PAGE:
SeaWorld’s doomed orca whale breeding programme: a history of the controversy

Critics have demanded SeaWorld to end its orca breeding program since the documentary Blackfish was released in 2013

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The Independent Online

SeaWorld is to end its controversial orca breeding programme following continued criticism from animal rights activists.

The 24 killer whales currently at the company's theme parks in California, Texas and Florida will be the last generation of orcas at SeaWorld.

“By making this the last generation of orcas in our care and reimagining how guests will encounter these beautiful animals, we are fulfilling our mission of providing visitors to our parks with experiences that matter,” Joel Manby, president and chief executive officer of SeaWorld Entertainment, said in a statement.

The announcement will put an end to a long line of controversies for the company which has been locked in a battle with animal right protesters for the way that it treats its killer whales in captivity since the documentary Blackfish was released in 2013.

January 2013: Blackfish



SeaWorld has been in the headlines since the 2013 documentary Blackfish. Gabriela Cowperwaite’s film sparked international public outrage, as it claimed its treatment of orca whales provoked violent behaviour contributing to the deaths of three people. It depicted the whales as intelligent creatures with complex social structures that have been taken from their families, and claimed they are kept calm in small pools with psychotropic drugs.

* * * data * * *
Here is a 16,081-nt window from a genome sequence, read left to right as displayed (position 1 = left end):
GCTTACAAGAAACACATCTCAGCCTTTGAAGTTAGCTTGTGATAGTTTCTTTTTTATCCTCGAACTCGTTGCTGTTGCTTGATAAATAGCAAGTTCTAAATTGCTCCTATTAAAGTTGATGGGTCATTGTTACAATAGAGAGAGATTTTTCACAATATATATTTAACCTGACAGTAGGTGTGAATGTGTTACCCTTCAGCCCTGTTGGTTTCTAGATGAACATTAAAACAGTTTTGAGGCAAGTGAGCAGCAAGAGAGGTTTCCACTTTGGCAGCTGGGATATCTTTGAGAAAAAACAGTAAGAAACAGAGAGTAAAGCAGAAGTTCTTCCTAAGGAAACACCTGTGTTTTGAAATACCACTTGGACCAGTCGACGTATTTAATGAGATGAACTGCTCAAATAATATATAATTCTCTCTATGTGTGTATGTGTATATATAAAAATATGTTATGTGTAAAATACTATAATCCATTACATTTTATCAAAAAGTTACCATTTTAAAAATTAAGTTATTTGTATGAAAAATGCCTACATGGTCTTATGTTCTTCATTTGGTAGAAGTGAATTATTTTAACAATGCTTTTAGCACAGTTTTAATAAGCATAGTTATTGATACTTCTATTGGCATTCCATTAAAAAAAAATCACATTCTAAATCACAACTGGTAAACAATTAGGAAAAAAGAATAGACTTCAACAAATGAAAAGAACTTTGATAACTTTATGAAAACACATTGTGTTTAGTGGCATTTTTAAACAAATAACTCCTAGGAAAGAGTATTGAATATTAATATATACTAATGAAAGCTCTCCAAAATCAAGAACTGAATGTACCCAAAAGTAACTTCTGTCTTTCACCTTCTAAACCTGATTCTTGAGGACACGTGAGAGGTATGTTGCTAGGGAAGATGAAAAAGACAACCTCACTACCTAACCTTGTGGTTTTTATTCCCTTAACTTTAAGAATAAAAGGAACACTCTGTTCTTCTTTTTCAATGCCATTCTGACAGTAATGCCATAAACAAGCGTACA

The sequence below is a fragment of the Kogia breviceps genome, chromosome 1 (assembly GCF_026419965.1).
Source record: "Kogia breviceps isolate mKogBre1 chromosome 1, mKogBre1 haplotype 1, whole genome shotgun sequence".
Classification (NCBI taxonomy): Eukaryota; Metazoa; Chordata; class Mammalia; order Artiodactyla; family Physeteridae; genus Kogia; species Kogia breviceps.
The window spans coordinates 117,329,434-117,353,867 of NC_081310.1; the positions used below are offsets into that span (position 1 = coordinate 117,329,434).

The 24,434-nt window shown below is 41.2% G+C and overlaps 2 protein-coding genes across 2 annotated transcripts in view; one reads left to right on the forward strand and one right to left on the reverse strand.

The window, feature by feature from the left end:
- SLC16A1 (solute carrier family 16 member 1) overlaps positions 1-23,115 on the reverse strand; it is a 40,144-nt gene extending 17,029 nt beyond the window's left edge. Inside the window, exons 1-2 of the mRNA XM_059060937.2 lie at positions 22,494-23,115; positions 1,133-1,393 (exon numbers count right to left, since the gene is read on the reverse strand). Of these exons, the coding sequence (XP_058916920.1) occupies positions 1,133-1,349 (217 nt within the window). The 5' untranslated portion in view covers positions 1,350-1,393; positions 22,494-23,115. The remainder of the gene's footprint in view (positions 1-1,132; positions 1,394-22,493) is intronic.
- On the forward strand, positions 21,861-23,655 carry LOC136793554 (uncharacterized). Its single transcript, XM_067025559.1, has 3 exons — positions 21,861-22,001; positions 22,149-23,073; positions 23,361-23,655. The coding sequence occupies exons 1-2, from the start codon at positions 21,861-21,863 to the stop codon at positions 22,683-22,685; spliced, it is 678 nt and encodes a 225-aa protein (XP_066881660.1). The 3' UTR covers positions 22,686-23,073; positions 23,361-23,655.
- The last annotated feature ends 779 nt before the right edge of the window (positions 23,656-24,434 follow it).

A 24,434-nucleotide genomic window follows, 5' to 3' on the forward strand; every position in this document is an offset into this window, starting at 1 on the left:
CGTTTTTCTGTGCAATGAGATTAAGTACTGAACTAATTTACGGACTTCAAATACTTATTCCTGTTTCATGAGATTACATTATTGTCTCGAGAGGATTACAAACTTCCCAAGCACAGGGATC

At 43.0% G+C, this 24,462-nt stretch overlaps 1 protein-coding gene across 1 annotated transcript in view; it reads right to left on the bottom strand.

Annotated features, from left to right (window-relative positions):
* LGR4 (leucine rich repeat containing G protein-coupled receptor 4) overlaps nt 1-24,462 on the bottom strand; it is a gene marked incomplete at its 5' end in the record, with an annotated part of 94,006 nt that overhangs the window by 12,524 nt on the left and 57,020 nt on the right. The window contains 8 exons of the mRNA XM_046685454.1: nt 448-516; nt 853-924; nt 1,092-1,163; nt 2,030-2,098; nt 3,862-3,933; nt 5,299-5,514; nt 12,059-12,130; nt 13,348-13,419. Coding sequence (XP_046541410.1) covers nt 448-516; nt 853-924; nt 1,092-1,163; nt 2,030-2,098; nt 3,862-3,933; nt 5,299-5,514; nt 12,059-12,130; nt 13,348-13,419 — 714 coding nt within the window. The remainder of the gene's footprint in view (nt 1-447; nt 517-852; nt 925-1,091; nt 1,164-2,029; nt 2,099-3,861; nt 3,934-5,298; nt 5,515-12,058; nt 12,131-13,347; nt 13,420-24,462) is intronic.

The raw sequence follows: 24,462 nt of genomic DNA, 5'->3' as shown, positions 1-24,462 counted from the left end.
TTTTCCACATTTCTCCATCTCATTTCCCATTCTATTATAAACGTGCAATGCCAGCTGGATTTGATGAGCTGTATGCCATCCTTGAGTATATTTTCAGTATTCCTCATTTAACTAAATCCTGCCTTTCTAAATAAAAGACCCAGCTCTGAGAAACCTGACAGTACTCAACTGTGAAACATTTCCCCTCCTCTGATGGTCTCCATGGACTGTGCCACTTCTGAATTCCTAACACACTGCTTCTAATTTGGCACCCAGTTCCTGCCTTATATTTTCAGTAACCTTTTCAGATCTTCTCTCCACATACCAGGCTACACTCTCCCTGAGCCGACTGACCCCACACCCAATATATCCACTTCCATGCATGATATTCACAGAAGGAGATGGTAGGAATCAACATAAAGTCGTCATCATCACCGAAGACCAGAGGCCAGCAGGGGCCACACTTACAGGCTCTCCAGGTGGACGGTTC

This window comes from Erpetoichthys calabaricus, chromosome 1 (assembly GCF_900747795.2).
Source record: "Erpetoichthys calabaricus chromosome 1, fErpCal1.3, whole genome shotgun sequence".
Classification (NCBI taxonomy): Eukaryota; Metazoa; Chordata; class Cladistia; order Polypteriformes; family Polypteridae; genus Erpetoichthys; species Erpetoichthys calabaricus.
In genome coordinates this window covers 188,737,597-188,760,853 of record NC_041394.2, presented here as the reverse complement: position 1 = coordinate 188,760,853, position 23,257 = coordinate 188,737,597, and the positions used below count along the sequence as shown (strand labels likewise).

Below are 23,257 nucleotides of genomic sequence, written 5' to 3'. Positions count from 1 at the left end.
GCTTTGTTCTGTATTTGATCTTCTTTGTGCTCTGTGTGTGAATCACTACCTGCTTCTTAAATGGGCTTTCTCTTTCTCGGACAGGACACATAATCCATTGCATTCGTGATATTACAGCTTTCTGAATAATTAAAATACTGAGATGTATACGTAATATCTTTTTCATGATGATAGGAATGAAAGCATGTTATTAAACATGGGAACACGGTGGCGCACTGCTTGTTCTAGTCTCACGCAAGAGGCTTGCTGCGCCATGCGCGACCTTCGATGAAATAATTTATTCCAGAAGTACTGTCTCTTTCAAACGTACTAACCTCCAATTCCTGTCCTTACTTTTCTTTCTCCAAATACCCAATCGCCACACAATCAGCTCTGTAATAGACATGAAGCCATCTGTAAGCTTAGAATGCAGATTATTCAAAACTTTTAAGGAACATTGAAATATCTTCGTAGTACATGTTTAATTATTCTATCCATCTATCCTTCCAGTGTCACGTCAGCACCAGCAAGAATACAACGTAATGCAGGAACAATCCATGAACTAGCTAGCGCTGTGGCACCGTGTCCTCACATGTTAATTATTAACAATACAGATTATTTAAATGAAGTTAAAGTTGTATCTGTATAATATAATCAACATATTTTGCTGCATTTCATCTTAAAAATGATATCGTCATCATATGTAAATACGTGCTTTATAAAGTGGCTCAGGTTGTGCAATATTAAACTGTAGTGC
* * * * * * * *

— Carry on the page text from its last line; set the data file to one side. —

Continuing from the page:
According to SeaWorld, Blackfish among other things employs “false and emotionally manipulative sequences” concerning the collection and separation of killer whales. The company said the film relied on “animal activists masquerading as scientists”.

August 2013: Anchorman gets dragged in


The group People for the Ethical Treatment of Animals called for all the scenes shot at San Diego's SeaWorld involving dolphins to be removed from the movie Anchorman 2: The Legend continues, starring Will Ferrell.

August 2014: SeaWorld applies to expand its killer whale tank

SeaWorld announced plans to expand its killer whale tank in August 2014, two days after posting poor quarterly earnings that sent its stock plunging more than 30 per cent. Those plans were shot down by regulators in October 2015, when they said the tank could be expanded, but only if SeaWorld agreed not to breed the animals in captivity.

January 2015: PETA protests

PETA members protested against the San Diego theme park’s $100 million project to double the size of the killer whale tanks and launched an online petition.

March 2015: Meet the animals campaign




SeaWorld launched a $10m nationwide ‘Meet the Animals’ campaign to combat animal right activist claims that captive orcas die at a younger age than the ones living in the wilderness, among other things. The campaign introduced individual animals giving  a look into sea life.

But it was again criticised as a marketing push by animal activists, who said it was a “desperate bid to win back visitors disillusioned with the company's terrible treatment of animals”.

April 2015: 'Beneath the Surface' published


In “Beneath the Surface: Killer Whales, SeaWorld, and the Truth Beyond 'Blackfish'” ex-SeaWorld killer whale trainer John Hargrove tells a harshly critical tale of the theme park’s treatment of animals. The book was published in April this year.